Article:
~ # ping aruba-masterping: aruba-master: Unknown host~ # ag7100_ring_alloc Allocated 4800 at 0x86f1a000ag7100_ring_alloc Allocated 3024 at 0x866ee000AG7100: cfg1 0xf cfg2 0x7014ATHRF1: Port 0, Neg SuccessATHRF1: unit 0 phy addr 0 ATHRF1: reg0 3100AG7100: unit 0 phy is up...RGMii 1000Mbps full duplexAG7100: pll reg 0x18050010: 0x110000 AG7100: cfg_1: 0x1ff0000AG7100: cfg_2: 0x3ffAG7100: cfg_3: 0x18001ffAG7100: cfg_4: 0xffffAG7100: cfg_5: 0xfffefAG7100: done cfg2 0x7215 ifctl 0x0 miictrl 0x22Writing 4~ # ping aruba-masterping: aruba-master: Unknown host~ # 802.1X: User 'aruba' authentication success~ # ping aruba-masterPING aruba-master.emgs.com (192.168.0.77): 56 data bytes64 bytes from 192.168.0.77: icmp_seq=0 ttl=60 time=1.2 ms64 bytes from 192.168.0.77: icmp_seq=1 ttl=60 time=0.9 ms64 bytes from 192.168.0.77: icmp_seq=2 ttl=60 time=1.0 ms
--- aruba-master.emgs.com ping statistics ---3 packets transmitted, 3 packets received, 0% packet lossround-trip min/avg/max = 0.9/1.0/1.2 ms
Yes, infact the same access point prior to just adding the 802.1x user and password on a regular general port on the same subnet works just fine. As stated in the opening post though, I can no longer bring that AP up on that port as it seems to not accept dhcp on the untagged pvid vlan unless it can do 802.1x or something like that, which to me is a bit bewildering. The only change made to the provisioning of the AP were the fields highlighted in red in this article: http://community.arubanetworks.com/t5/Wired-Networks/How-do-I-configure-an-Aruba-Controller-based-AP-to-pass-wired/ta-p/178998
The two switchports in question are configured as follows:
Forced authorized port which works prior to re-provisioning:
spanning-tree portfastswitchport mode generalswitchport general pvid 10switchport general allowed vlan add 10switchport general allowed vlan add 70,100 taggedswitchport general allowed vlan remove 1dot1x port-control force-authorized
802.1x enabled port for dynamic vlan assignment:
spanning-tree portfastswitchport mode generalswitchport general allowed vlan remove 1dot1x reauthenticationdot1x guest-vlan 100dot1x unauth-vlan 100authentication order dot1xauthentication priority dot1x
the attributes sent by the radius server upon authenticating:
Tunnel-Type: Virtual LANs (VLAN)
I have also tried to add the tagged and untagged vlans and pvid to the port and just have the radius server allow access without much success. I might as well try that again on a third port while I'm waiting anyways though, as I'm not too optimistic that the dynamic vlan assignment is going to allow the ap to in turn hand out dynamic vlans to its supplicants. However, in order to figure any of that out, I would first need the AP to come up properly again.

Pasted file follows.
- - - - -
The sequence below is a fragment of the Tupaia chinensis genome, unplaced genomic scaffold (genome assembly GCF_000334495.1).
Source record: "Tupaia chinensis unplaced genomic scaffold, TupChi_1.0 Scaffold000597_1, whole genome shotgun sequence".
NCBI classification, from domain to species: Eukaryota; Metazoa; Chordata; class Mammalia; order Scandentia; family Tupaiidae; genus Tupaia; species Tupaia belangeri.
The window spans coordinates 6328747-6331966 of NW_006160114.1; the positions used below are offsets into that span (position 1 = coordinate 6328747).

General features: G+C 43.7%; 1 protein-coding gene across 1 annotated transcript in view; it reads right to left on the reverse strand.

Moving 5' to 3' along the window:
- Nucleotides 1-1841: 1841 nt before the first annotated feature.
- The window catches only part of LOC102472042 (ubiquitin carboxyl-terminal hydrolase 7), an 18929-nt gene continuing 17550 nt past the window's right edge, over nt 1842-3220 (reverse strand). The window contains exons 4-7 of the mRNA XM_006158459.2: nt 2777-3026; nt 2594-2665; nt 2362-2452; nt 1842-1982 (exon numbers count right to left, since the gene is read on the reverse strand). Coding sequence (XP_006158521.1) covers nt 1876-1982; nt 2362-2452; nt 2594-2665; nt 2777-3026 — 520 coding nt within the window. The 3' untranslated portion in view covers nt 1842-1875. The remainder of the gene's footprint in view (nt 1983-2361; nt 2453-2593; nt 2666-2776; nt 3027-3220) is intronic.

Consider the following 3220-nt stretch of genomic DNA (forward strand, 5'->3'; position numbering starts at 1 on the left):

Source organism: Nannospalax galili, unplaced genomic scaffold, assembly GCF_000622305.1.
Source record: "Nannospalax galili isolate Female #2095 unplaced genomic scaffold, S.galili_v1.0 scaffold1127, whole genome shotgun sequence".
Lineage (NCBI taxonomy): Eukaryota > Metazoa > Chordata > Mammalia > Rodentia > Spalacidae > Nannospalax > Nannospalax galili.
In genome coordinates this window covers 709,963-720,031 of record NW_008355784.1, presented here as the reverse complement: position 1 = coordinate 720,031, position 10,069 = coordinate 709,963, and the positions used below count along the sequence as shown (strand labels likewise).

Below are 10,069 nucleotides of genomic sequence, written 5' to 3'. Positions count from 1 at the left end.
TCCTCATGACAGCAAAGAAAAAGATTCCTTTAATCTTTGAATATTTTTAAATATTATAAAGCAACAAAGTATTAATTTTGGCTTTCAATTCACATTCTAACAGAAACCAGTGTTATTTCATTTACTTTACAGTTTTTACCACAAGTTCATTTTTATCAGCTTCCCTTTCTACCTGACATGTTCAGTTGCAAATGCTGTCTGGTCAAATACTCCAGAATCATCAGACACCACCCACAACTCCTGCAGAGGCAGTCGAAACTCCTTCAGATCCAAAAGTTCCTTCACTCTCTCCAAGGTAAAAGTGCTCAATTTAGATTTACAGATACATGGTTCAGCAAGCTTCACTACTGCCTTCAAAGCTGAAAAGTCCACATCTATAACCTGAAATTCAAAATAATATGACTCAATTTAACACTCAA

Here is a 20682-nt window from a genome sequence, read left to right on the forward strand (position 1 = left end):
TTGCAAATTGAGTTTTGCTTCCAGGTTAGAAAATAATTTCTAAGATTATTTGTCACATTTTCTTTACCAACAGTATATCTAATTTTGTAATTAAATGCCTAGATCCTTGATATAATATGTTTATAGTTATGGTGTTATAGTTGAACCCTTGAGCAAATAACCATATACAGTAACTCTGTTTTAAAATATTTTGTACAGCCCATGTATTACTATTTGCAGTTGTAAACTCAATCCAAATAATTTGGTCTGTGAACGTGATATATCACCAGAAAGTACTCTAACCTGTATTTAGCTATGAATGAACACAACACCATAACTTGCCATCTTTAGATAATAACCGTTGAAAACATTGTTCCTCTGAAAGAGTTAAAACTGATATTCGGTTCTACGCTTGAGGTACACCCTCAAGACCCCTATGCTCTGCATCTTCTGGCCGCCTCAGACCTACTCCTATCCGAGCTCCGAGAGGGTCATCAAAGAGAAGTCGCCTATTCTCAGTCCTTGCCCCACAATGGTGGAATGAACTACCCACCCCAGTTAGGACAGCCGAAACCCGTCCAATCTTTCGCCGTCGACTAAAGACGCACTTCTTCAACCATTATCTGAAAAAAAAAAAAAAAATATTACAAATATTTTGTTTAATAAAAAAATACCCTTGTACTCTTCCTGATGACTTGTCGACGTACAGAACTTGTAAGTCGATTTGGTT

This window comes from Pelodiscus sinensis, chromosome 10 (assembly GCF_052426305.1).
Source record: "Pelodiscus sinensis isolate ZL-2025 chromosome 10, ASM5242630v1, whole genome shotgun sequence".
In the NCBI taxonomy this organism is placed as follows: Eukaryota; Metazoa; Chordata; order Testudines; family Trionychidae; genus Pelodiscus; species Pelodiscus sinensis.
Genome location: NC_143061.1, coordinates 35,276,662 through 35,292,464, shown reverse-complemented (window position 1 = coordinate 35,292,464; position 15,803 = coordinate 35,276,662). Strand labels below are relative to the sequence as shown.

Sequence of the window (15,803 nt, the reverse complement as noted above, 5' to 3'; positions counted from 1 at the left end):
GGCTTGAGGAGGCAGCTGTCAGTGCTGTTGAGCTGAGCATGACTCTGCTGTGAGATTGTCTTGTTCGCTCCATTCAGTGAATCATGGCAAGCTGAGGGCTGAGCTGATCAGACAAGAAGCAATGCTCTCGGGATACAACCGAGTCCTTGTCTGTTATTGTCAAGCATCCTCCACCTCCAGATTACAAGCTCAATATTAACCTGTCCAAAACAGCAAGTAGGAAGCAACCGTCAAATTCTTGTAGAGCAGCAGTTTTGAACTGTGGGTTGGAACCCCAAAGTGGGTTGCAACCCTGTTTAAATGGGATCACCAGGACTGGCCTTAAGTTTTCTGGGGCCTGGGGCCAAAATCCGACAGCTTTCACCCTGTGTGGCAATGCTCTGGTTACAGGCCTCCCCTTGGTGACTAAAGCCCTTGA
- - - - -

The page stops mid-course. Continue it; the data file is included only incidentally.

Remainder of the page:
I'm getting exactly the same rebooting behavior on this third port which is configured as shown in the bottom of this post, and with a radius policy that doesn't have the tunnel attributes.
I did notice one new thing though that I hadn't noticed before, but was also true on the dynamic vlan attempts. On the second bood and onwards it added one more line to the boot log:
Starting FIPS KAT ... Failed FIPS KAT.cat: /tmp/master: No such file or directoryAP rebooted Fri Dec 31 16:01:43 PST 1999; Unable to get IP address using DHCP after 10 tries, total DHCP retry:10shutting down watchdog process (nanny will restart it)...
Is this a "last reboot reason" type message? If so, it's again rather bewildering as it clearly has got an IP address after it's authenticated.
spanning-tree portfastswitchport mode generalswitchport general pvid 10switchport general allowed vlan add 10switchport general allowed vlan add 70,100 taggedswitchport general allowed vlan remove 1dot1x reauthenticationdot1x guest-vlan 100dot1x unauth-vlan 100authentication order dot1xauthentication priority dot1x
After the AP states 802.1X authentication success, ifconfig shows
br0 Link encap:Ethernet HWaddr 24:DE:C6:CD:74:62inet addr:192.168.240.52 Bcast:192.168.247.255 Mask:255.255.248.0inet6 addr: fe80::26de:c6ff:fecd:7462/64 Scope:LinkUP BROADCAST RUNNING ALLMULTI MULTICAST MTU:1500 Metric:1RX packets:26 errors:0 dropped:0 overruns:0 frame:0TX packets:21 errors:0 dropped:2 overruns:0 carrier:0collisions:0 txqueuelen:1000RX bytes:0 (0.0 B) TX bytes:0 (0.0 B)
And yes, I can ping it, even from the controller on a different subnet:
(aruba-master) #ping 192.168.240.52Press 'q' to abort.Sending 5, 92-byte ICMP Echos to 192.168.240.52, timeout is 2 seconds:!!!!!Success rate is 100 percent (5/5), round-trip min/avg/max = 0.685/0.745/0.937 ms
There is nothing else on this subnet, so no chance of any ip conflicts, and the address does not respond to ping prior to authentication.
Yes, it is. I just managed to get it working though. in the AP's preboot config I used "setenv master 192.168.0.77" and it came up beautifully. This should a good indication of where it was hitching. I will try to reprovision one of our regular AP-105's as well to see if it can be related to the IAP->AP conversion or not.
Looking back at the ap provisioning page I see there is a field for Master Discovery there which I believe used to be set to Use "AP Discovery Protocol" but is now, after my tinkering, set to "Master Controller IP Address/DNS name" with my specified IP address. I would prefer to not have to rely on a static address though, so I'll play around a bit with those options over the weekend to see if it at least can work with dns.
But in summary, it seems AP Discovery Protocol is not compatible with 802.1x authentication. For me at least.
As for support case, the devices are all Dell rebranded. Would I still be able to open a support case with Aruba (for possible future reference)
And thanks for the awesome quick respons, support and helping me work through this. :)
I think you figured it out yourself.
If you open a case with Dell, they can help you or escalate with Aruba. You should not have an issue.
True, but never underestimate the value of someone asking questions to force you to rethink your assumptions, or even just the process of having to formulate your own thoughts and assumptions in a linear fashion. :)
At Aruba, we believe that the most dynamic customer experiences happen at the Edge. Our mission is to deliver innovative solutions that harness data at the Edge to drive powerful business outcomes.
© Copyright 2020 Hewlett Packard Enterprise Development LPAll Rights Reserved.